From His Girl Friday to All the President’s Men, some of Hollywood’s best movies (and my own favourites, too) have been set in the ink-stained world of newspapers, a setting with its own grubby glamour, its own mystique, and an inherent narrative arc of tension and release built into the daily rhythm of deadlines and scoops. As a last-act kicker, nothing beats the breathless injunction to “Hold the front page!”
Well, Russell Crowe gets to hold the presses in the latest newspaper movie, but this time the coup seems like a last hurrah. With newspapers currently going out of business in the States, and up against the wall over here, director Kevin Macdonald’s gripping political thriller State of Play has the feel of an elegy for a dying world.
State of Play is, of course, based on the brilliant six-part BBC TV series that aired in 2003, with the action shifted from London to Washington. The plot remains roughly the same.
Crowe (a late-in-the-day replacement for Brad Pitt) plays Cal McAffrey, a veteran investigative reporter for the (fictitious) Washington Globe. Cal is an old school journalist. You can tell this right away. He’s a scruffy loner, his office desk is cluttered with tottering piles of paper, and his battered car is a junk-strewn midden on wheels. In Hollywood shorthand, this means he is a man of integrity and resourcefulness.
It also means that he is not best pleased when his gruff editor (Helen Mirren) tells him to hook up with eager beaver Della Frye (Rachel McAdams), an inexperienced young reporter for the Globe’s “online side” and someone who represents the voracious new world of the blogosphere.
“She’s hungry, she’s cheap, and she churns out copy every hour,” states Mirren’s Cameron Lynne.
Cal is investigating a puzzling double shooting on the city streets, while Della has turned up some juicy scandal behind the apparent suicide of a congressional aide. The two stories turn out to be linked. They also turn out to involve Cal’s old college friend Stephen Collins (Ben Affleck), a fast-rising US congressman who is chairing a controversial defence committee that is looking into the activities of a sinister Halliburton-esque corporation.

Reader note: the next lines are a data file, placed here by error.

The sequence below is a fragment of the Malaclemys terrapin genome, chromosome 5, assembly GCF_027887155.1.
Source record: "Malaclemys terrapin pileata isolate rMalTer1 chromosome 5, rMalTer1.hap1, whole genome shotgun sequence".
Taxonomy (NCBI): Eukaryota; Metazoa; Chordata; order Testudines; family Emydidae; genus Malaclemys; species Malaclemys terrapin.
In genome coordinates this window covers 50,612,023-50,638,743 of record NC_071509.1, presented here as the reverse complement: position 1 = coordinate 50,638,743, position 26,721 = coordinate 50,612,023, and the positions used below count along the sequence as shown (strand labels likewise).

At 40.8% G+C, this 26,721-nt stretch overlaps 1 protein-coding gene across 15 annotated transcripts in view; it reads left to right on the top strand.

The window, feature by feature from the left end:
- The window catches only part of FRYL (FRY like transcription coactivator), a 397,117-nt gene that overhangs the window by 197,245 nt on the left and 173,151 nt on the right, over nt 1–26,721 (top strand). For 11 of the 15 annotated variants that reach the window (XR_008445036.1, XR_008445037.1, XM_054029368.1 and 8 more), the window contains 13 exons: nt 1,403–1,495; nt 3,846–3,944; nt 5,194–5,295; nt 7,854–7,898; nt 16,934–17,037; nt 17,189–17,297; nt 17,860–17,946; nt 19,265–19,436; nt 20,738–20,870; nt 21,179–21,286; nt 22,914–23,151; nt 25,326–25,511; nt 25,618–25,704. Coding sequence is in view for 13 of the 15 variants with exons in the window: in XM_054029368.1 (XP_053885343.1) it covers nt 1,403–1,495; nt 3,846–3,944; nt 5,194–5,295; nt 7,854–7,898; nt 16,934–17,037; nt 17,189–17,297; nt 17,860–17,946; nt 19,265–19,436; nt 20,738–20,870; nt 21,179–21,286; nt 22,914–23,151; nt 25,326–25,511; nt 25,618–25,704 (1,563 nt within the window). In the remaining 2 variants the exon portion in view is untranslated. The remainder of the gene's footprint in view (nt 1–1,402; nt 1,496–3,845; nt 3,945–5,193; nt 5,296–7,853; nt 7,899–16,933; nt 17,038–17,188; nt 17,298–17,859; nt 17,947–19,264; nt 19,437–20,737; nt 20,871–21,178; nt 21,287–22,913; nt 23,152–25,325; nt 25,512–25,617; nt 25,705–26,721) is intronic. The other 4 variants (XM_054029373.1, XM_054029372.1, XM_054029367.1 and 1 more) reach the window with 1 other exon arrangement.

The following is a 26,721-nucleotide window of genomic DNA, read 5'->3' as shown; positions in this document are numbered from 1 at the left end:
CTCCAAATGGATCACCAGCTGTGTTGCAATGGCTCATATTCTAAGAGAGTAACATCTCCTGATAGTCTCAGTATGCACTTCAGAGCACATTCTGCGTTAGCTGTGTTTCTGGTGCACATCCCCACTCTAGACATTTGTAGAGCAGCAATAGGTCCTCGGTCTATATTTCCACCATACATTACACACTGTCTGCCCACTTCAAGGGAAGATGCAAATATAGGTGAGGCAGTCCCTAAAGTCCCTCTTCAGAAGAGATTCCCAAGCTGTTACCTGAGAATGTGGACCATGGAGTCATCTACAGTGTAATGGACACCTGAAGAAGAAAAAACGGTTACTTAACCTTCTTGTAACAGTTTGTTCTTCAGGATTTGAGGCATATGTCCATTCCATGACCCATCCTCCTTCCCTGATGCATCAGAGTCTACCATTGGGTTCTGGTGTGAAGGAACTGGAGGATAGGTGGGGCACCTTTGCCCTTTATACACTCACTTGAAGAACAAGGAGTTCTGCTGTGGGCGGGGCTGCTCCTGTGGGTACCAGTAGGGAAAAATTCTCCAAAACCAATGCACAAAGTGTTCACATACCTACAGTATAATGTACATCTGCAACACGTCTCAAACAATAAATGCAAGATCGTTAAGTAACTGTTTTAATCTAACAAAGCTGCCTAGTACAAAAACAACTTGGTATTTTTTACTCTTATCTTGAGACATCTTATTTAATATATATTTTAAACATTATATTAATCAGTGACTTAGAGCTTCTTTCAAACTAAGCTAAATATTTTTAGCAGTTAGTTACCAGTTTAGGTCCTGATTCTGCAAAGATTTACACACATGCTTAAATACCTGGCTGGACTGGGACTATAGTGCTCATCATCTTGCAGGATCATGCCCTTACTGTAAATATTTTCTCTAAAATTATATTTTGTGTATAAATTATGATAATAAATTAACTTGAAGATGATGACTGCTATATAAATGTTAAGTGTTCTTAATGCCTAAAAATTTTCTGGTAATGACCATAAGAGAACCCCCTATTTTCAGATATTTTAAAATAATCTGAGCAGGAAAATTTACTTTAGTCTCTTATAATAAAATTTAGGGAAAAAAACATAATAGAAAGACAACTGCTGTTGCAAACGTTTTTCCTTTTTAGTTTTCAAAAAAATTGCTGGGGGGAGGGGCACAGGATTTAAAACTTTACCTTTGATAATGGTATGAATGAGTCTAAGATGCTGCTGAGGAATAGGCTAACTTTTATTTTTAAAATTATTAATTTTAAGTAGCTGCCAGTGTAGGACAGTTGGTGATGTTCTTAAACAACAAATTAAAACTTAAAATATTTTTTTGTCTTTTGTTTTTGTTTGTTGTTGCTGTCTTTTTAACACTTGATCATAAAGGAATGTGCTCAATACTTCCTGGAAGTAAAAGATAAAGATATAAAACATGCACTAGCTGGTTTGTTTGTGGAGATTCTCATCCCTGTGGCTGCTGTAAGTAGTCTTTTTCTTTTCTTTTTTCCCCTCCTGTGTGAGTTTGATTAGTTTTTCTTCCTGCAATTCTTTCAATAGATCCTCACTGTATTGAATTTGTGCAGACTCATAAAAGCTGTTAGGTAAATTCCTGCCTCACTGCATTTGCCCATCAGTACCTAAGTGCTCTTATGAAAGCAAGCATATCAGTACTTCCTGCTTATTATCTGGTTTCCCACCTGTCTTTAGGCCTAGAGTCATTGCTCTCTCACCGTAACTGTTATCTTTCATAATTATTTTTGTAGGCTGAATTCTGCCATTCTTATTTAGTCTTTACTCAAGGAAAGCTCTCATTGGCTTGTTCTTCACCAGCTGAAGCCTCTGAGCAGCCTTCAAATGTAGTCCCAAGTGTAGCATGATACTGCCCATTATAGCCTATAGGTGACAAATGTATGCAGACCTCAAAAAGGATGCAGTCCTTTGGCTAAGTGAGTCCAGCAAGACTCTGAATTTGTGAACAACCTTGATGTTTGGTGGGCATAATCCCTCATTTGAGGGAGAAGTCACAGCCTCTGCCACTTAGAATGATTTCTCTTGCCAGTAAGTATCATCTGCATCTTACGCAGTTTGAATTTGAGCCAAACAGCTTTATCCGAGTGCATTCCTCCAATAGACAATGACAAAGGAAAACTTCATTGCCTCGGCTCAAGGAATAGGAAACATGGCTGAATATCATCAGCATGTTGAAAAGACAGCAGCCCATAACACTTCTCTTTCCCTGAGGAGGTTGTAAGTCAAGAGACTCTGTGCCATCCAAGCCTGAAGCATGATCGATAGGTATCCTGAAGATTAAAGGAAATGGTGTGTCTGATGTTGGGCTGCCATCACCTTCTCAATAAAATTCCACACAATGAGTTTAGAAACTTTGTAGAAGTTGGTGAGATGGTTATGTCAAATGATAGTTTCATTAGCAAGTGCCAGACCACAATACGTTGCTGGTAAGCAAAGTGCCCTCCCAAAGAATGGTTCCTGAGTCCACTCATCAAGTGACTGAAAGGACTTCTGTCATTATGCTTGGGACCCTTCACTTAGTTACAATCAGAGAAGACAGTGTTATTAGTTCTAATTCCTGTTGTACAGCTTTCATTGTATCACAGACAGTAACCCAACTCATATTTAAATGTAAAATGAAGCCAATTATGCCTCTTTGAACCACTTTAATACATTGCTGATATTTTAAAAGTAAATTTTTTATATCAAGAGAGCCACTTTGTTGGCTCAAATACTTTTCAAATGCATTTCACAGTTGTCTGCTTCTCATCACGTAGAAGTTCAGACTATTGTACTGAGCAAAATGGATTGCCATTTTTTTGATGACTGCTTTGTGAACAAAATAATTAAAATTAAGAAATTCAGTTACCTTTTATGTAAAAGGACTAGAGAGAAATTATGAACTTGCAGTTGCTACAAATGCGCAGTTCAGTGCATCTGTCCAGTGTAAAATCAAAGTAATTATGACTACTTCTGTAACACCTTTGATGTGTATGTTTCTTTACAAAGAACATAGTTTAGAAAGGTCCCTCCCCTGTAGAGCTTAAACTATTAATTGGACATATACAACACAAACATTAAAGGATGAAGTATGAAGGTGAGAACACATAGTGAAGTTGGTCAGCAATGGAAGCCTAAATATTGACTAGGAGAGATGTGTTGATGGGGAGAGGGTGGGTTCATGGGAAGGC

As the investigation develops, Cal must juggle the demands of the story with his friendship with Collins, while handling the repercussions of his romantic history with Collins’s wife (Robin Wright Penn) and evading the attentions of a deadly assassin.
That’s a good amount of plot to shoehorn into a movie that runs a little over two hours, around a third of the length of the TV series. Inevitably, some of the intricacies and nuances that made the original so compelling have been lost. Some of the movie’s casting choices also disappoint, with Mirren’s editor a pale shadow of the raffish, charming, shrewd character played first time around by Bill Nighy in one of the performances that secured his status as a British national treasure.
Overall, though, Macdonald makes a good fist of things. State of Play doesn’t join the pantheon of great newspaper movies, but it is nevertheless an enthralling and intelligent thriller.
It is also very contemporary. What could be more up to the minute than the tussle between a newspaper reporter digging deeply into a story before going into print and the blogger rushing online with the latest un-sourced gossip.
As a journalist with a foot in both camps – print media and the blogosphere – you’d think my loyalties would be divided. While watching State of Play, however, I knew exactly who to root for. And, despite its corniness, I did choke up a little when one character (I won’t say whom) delivers the following valedictory line. A story this big, “people should probably have newsprint on their hands when they read it”.
On general release from 24th April
A film critic for over 25 years, Jason admits the job can occasionally be glamorous – sitting on a film festival jury in Portugal; hanging out with Baz Luhrmann at the Chateau Marmont; chatting with Sigourney Weaver about The Archers – but he mostly spends his time in darkened rooms watching films. He’s also written theatre and opera reviews, two guide books on Rome, and competed in a race for Yachting World, whose great wheeze it was to send a seasick film critic to write about his time on the ocean waves. But Jason is happiest on dry land with a classic screwball comedy or Hitchcock thriller.
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